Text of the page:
Nationals senator says small business commissioner is not enough and calls for a small business and farming ombudsman

Nationals Senator John Williams wants a small business and farming ombudsman in a bid to combat price pressure being placed on suppliers by the major supermarkets.

Williams told SmartCompany this morning that an ombudsman was needed to address the “huge market share and huge market power” of the supermarkets which allowed them to dictate unsustainable prices.

“I think it’s come to the stage where if a farmer produces and sells to stores, if they sell below cost they have no future they are going to go broke,” says Williams.

“They need to be able to go somewhere and say ‘The price I am not being offered is not fair’, if there is an ombudsman they can say ‘If that is the case, something should be done’.

“This great competition and discounting is good for the short term but what is the long-term effect when we send our farmers broke?”

Williams says the recent creation of the role of a small business commissioner by the government is unlikely to go far enough to address his concerns.

“Let’s look at the details of the small business commissioner, let’s look at the powers they have, we have petrol commissioners and nothing is going on there,” says Williams.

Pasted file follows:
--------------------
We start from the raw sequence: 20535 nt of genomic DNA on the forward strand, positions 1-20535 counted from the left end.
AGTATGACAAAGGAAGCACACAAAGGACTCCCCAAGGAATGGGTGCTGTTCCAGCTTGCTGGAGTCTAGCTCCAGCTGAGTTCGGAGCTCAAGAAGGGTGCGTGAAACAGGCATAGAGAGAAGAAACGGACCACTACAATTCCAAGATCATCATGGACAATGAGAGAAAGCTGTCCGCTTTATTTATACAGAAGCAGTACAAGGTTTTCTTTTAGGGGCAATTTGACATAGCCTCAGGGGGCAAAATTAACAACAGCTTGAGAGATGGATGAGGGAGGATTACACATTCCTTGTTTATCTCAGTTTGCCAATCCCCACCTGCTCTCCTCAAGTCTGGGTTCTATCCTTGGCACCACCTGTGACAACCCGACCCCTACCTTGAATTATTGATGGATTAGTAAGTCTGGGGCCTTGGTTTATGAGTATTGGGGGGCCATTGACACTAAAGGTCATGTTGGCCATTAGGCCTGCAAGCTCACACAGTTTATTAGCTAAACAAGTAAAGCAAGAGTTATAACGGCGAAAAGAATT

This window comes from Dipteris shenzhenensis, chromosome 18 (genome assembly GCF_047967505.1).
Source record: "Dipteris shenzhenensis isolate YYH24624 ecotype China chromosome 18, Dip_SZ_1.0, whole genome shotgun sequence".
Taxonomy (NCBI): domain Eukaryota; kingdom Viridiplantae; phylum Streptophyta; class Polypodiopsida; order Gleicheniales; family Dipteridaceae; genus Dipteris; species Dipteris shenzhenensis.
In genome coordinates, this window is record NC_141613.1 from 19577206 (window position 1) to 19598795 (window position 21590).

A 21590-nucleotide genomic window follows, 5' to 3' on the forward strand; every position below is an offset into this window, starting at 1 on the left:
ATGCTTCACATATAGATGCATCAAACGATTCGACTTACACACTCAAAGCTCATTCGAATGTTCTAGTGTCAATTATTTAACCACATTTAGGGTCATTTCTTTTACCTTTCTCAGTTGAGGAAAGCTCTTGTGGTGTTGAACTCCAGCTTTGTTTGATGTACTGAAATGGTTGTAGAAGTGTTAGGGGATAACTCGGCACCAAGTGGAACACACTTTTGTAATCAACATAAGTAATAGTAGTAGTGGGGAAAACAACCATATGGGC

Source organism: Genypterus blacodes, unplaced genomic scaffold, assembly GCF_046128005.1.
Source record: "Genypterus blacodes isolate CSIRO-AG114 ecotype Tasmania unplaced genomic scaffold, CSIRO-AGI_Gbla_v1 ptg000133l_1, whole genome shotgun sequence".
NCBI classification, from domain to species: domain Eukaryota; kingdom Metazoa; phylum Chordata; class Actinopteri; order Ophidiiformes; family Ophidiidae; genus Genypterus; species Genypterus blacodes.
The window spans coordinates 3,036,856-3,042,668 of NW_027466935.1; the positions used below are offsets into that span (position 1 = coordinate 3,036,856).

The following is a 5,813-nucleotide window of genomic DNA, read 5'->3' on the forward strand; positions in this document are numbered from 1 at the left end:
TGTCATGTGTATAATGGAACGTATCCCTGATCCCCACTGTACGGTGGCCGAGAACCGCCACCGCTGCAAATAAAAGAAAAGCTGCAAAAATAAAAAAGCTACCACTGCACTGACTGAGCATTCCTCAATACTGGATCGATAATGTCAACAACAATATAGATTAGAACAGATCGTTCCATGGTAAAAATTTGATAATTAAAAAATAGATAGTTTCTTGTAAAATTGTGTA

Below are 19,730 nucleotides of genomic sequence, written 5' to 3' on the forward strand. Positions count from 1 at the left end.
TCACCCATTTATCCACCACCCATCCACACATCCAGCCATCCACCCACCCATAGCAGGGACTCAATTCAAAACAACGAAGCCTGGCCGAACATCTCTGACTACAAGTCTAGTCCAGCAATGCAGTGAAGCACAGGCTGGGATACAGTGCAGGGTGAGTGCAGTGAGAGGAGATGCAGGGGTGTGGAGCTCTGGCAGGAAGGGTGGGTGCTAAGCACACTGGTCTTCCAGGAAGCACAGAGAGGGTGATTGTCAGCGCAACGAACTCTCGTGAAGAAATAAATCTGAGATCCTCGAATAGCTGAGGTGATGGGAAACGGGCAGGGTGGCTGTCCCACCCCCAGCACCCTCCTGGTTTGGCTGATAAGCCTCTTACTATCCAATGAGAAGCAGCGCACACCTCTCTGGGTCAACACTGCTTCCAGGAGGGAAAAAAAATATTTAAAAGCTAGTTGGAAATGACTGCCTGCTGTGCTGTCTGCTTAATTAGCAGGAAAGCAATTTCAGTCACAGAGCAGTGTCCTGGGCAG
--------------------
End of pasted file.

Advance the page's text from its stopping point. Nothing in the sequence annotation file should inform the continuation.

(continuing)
“The government is very aware of what I am talking about, they are very aware of the power of the big two supermarkets.”

In its policy paper on a National Food Plan this week, the Federal Government said it would leave it to the Australian Competition and Consumer Commission to investigate complaints about the supermarkets powers, however, Williams says this is not enough.

“The ACCC looks at competition and sees that competition is fair, when retailers are selling very cheaply to consumers and there is competition there then they don’t see it as a concern,” says Williams.

“I am going to the other end of the chain to look at what is paid to producers. I am not looking at the retail end.”

The opposition’s official position is a commitment to a “root and branch” review of competition policy. However, Williams says the market cannot be left to its own devices.

“The policy is usually to leave to the market but sometimes the market fails,” he says.

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